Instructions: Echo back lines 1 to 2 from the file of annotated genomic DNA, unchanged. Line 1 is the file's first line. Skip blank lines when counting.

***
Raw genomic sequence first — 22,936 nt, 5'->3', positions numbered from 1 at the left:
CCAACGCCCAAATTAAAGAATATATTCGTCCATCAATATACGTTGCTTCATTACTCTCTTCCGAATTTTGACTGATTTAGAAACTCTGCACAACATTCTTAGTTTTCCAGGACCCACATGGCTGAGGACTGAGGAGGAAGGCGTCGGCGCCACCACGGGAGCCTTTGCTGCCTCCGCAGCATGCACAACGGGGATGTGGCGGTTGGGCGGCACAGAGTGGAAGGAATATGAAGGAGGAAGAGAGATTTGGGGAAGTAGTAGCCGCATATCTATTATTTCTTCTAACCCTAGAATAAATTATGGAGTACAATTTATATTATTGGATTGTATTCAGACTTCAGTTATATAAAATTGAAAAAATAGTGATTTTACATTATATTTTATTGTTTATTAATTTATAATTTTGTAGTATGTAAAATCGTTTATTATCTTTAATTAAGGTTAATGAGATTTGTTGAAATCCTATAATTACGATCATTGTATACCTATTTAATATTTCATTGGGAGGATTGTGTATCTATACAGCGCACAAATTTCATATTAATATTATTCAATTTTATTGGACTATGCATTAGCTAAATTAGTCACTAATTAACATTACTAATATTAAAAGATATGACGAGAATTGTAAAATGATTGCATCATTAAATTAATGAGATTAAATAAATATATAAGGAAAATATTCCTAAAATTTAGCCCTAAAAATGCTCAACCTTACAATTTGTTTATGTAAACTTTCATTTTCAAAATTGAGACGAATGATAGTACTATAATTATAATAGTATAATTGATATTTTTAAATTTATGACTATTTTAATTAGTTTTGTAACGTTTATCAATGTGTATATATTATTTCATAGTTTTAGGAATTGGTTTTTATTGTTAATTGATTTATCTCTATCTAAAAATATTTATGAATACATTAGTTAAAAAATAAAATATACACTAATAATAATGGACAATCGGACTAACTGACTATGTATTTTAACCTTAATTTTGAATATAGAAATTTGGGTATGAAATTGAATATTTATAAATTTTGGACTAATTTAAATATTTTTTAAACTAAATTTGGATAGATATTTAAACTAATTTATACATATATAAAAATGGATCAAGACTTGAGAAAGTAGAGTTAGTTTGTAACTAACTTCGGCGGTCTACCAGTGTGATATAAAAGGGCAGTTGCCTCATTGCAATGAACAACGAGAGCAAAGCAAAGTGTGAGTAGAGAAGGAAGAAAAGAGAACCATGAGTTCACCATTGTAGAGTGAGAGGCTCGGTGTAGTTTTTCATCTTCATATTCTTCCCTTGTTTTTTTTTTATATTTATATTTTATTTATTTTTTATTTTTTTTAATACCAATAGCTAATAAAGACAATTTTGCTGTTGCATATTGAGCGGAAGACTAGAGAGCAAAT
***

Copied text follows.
Raw genomic sequence first — 22,936 nt, 5'->3', positions numbered from 1 at the left:
CCAACGCCCAAATTAAAGAATATATTCGTCCATCAATATACGTTGCTTCATTACTCTCTTCCGAATTTTGACTGATTTAGAAACTCTGCACAACATTCTTAGTTTTCCAGGACCCACATGGCTGAGGACTGAGGAGGAAGGCGTCGGCGCCACCACGGGAGCCTTTGCTGCCTCCGCAGCATGCACAACGGGGATGTGGCGGTTGGGCGGCACAGAGTGGAAGGAATATGAAGGAGGAAGAGAGATTTGGGGAAGTAGTAGCCGCATATCTATTATTTCTTCTAACCCTAGAATAAATTATGGAGTACAATTTATATTATTGGATTGTATTCAGACTTCAGTTATATAAAATTGAAAAAATAGTGATTTTACATTATATTTTATTGTTTATTAATTTATAATTTTGTAGTATGTAAAATCGTTTATTATCTTTAATTAAGGTTAATGAGATTTGTTGAAATCCTATAATTACGATCATTGTATACCTATTTAATATTTCATTGGGAGGATTGTGTATCTATACAGCGCACAAATTTCATATTAATATTATTCAATTTTATTGGACTATGCATTAGCTAAATTAGTCACTAATTAACATTACTAATATTAAAAGATATGACGAGAATTGTAAAATGATTGCATCATTAAATTAATGAGATTAAATAAATATATAAGGAAAATATTCCTAAAATTTAGCCCTAAAAATGCTCAACCTTACAATTTGTTTATGTAAACTTTCATTTTCAAAATTGAGACGAATGATAGTACTATAATTATAATAGTATAATTGATATTTTTAAATTTATGACTATTTTAATTAGTTTTGTAACGTTTATCAATGTGTATATATTATTTCATAGTTTTAGGAATTGGTTTTTATTGTTAATTGATTTATCTCTATCTAAAAATATTTATGAATACATTAGTTAAAAAATAAAATATACACTAATAATAATGGACAATCGGACTAACTGACTATGTATTTTAACCTTAATTTTGAATATAGAAATTTGGGTATGAAATTGAATATTTATAAATTTTGGACTAATTTAAATATTTTTTAAACTAAATTTGGATAGATATTTAAACTAATTTATACATATATAAAAATGGATCAAGACTTGAGAAAGTAGAGTTAGTTTGTAACTAACTTCGGCGGTCTACCAGTGTGATATAAAAGGGCAGTTGCCTCATTGCAATGAACAACGAGAGCAAAGCAAAGTGTGAGTAGAGAAGGAAGAAAAGAGAACCATGAGTTCACCATTGTAGAGTGAGAGGCTCGGTGTAGTTTTTCATCTTCATATTCTTCCCTTGTTTTTTTTTTATATTTATATTTTATTTATTTTTTATTTTTTTTAATACCAATAGCTAATAAAGACAATTTTGCTGTTGCATATTGAGCGGAAGACTAGAGAGCAAAT